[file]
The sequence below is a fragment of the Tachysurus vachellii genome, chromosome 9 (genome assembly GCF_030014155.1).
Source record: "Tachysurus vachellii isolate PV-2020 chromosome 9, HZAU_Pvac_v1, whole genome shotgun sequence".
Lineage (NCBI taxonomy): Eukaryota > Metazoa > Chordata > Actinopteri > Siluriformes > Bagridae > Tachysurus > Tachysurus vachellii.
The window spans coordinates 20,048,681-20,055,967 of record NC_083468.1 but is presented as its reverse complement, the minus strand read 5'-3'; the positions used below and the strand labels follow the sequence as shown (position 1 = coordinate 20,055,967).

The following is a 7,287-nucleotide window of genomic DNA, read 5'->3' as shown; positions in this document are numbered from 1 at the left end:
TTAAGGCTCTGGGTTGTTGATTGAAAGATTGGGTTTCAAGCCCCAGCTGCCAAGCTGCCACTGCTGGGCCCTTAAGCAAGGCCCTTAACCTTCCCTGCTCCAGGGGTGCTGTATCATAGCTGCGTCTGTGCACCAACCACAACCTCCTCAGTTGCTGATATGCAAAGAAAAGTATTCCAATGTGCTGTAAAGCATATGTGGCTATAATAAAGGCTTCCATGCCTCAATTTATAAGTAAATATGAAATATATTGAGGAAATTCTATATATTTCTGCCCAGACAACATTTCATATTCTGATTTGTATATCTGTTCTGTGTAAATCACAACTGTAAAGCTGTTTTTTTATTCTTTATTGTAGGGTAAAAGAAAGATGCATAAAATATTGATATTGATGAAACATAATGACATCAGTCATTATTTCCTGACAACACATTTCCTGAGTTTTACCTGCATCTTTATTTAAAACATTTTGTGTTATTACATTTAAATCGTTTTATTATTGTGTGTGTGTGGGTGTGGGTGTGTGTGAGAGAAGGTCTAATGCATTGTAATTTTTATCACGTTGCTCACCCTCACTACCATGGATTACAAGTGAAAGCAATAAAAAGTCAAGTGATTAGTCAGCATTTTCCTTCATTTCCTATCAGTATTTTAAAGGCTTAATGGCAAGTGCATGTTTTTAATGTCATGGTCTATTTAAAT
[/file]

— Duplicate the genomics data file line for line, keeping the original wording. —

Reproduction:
The sequence below is a fragment of the Tachysurus vachellii genome, chromosome 9 (genome assembly GCF_030014155.1).
Source record: "Tachysurus vachellii isolate PV-2020 chromosome 9, HZAU_Pvac_v1, whole genome shotgun sequence".
Lineage (NCBI taxonomy): Eukaryota > Metazoa > Chordata > Actinopteri > Siluriformes > Bagridae > Tachysurus > Tachysurus vachellii.
The window spans coordinates 20,048,681-20,055,967 of record NC_083468.1 but is presented as its reverse complement, the minus strand read 5'-3'; the positions used below and the strand labels follow the sequence as shown (position 1 = coordinate 20,055,967).

The following is a 7,287-nucleotide window of genomic DNA, read 5'->3' as shown; positions in this document are numbered from 1 at the left end:
TTAAGGCTCTGGGTTGTTGATTGAAAGATTGGGTTTCAAGCCCCAGCTGCCAAGCTGCCACTGCTGGGCCCTTAAGCAAGGCCCTTAACCTTCCCTGCTCCAGGGGTGCTGTATCATAGCTGCGTCTGTGCACCAACCACAACCTCCTCAGTTGCTGATATGCAAAGAAAAGTATTCCAATGTGCTGTAAAGCATATGTGGCTATAATAAAGGCTTCCATGCCTCAATTTATAAGTAAATATGAAATATATTGAGGAAATTCTATATATTTCTGCCCAGACAACATTTCATATTCTGATTTGTATATCTGTTCTGTGTAAATCACAACTGTAAAGCTGTTTTTTTATTCTTTATTGTAGGGTAAAAGAAAGATGCATAAAATATTGATATTGATGAAACATAATGACATCAGTCATTATTTCCTGACAACACATTTCCTGAGTTTTACCTGCATCTTTATTTAAAACATTTTGTGTTATTACATTTAAATCGTTTTATTATTGTGTGTGTGTGGGTGTGGGTGTGTGTGAGAGAAGGTCTAATGCATTGTAATTTTTATCACGTTGCTCACCCTCACTACCATGGATTACAAGTGAAAGCAATAAAAAGTCAAGTGATTAGTCAGCATTTTCCTTCATTTCCTATCAGTATTTTAAAGGCTTAATGGCAAGTGCATGTTTTTAATGTCATGGTCTATTTAAAT